Parkway Traffic Jam

As this article from the Sacramento Bee indicates, it just keeps getting worse, a testament to the Parkway itself and also, a clear call for expanding the trail—which we posted on earlier—in addition to enforcing the traffic rules.

An excerpt from the Bee article.

“It’s 8 a.m. on a June Saturday, and the American River Parkway is already getting crowded.

“Runners Katie Tibbetts and Heather Kobza head onto the asphalt trail at Hazel Avenue, heads swiveling to watch for cyclists. Nearby, sweat-drenched Katri Kehraevuo of Citrus Heights steers her bike into the fish hatchery lot following an early-morning ride timed to beat the crowds. Farther down the trail, Heather Raitt of Carmichael sticks carefully to the shoulder as she pushes a stroller carrying her daughter Chloe, 3, on a duck-viewing expedition.

“Life on the parkway has hit peak season. Sacramento County park rangers call it the “hot zone,” when portions of the region’s flowing 32-mile recreation artery can clog.

“There are no solid data on how many people are flocking to Sacramento’s most popular recreation area. but many users say the numbers have risen noticeably in the past few years, prompting complaints that the parkway’s narrow trail – a 12-foot ribbon of pavement with a shoulder that varies – has become overcrowded to the point of being dangerous.

“New leaders in the Sacramento County parks department agree, and have launched a series of crackdowns on some of the parkway’s most problematic activities.

“This month, county rangers announced that they will, for the first time, cite some cyclists for going faster than the posted 15 mile-per-hour limit. Their focus will be on groups of riders that speed through certain crowded areas.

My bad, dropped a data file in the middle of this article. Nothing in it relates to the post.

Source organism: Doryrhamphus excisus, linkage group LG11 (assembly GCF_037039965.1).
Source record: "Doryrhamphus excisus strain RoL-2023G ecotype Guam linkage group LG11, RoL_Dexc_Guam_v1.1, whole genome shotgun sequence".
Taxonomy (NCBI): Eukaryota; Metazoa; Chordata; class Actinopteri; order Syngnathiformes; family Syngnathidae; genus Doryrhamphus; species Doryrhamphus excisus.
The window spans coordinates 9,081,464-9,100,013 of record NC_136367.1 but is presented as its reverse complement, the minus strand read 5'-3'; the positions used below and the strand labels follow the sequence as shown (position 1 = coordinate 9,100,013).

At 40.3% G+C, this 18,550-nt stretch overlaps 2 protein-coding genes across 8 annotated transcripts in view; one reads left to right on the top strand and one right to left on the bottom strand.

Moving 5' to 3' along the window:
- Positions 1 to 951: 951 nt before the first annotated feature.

“Officials also recently launched daily raids on homeless camps. They have begun issuing citations for off-leash dog walkers, and plan a series of restrictions on the large commercial running groups that have showed up on the trail in recent years.

“We’re talking about physics here, really,” said Chief Ranger Stan Lumsden. “The more people using the trail, the more conflict.”…

“Parkway disputes are not confined to the paved trail, rangers say. People illegally let their dogs roam off-leash, which can lead to, among other things, the occasional canine vs. coyote scrap. Rafters get in fights. Scores of homeless people camp illegally in the parkway forests near downtown Sacramento, upsetting other users. The Save the American River Association is suing the county for allowing the Gold Rush 100K running race in May to use the horse trails.

“Now, a fight may be brewing on the river itself. State officials recently OK’d spear fishing, but the county bars spear guns on parkway land. Spear fishermen can circumvent county code by entering the parkway on a boat from the Sacramento River. Lumsden said other types of fishermen are upset by the practice. “My fear is there is going to be some sort of confrontation.”

“Lumsden and his boss, county parks chief Jeff Leatherman, have launched a series of initiatives to tamp down the worst behaviors.

“The county increased efforts last year to evict illegal campers and clean up homeless camps on a daily basis. That effort is ongoing.

“This spring, Lumsden’s rangers began cracking down on people who let their dogs run free. They’ve issued 42 citations and 76 warnings in the last two months. They are informing dog owners that leashes in the parkway must be no more than 6 feet long, to avoid becoming a trip hazard for cyclists, runners and others.”

About David H Lukenbill

I am a native of Sacramento, as are my wife and daughter. I am a consultant to nonprofit organizations, and have a Bachelor of Science degree in Organizational Behavior and a Master of Public Administration degree, both from the University of San Francisco. We live along the American River with two cats and all the wild critters we can feed. I am the founding president of the American River Parkway Preservation Society and currently serve as the CFO and Senior Policy Director. I also volunteer as the President of The Lampstand Foundation, a nonprofit organization I founded in 2003.
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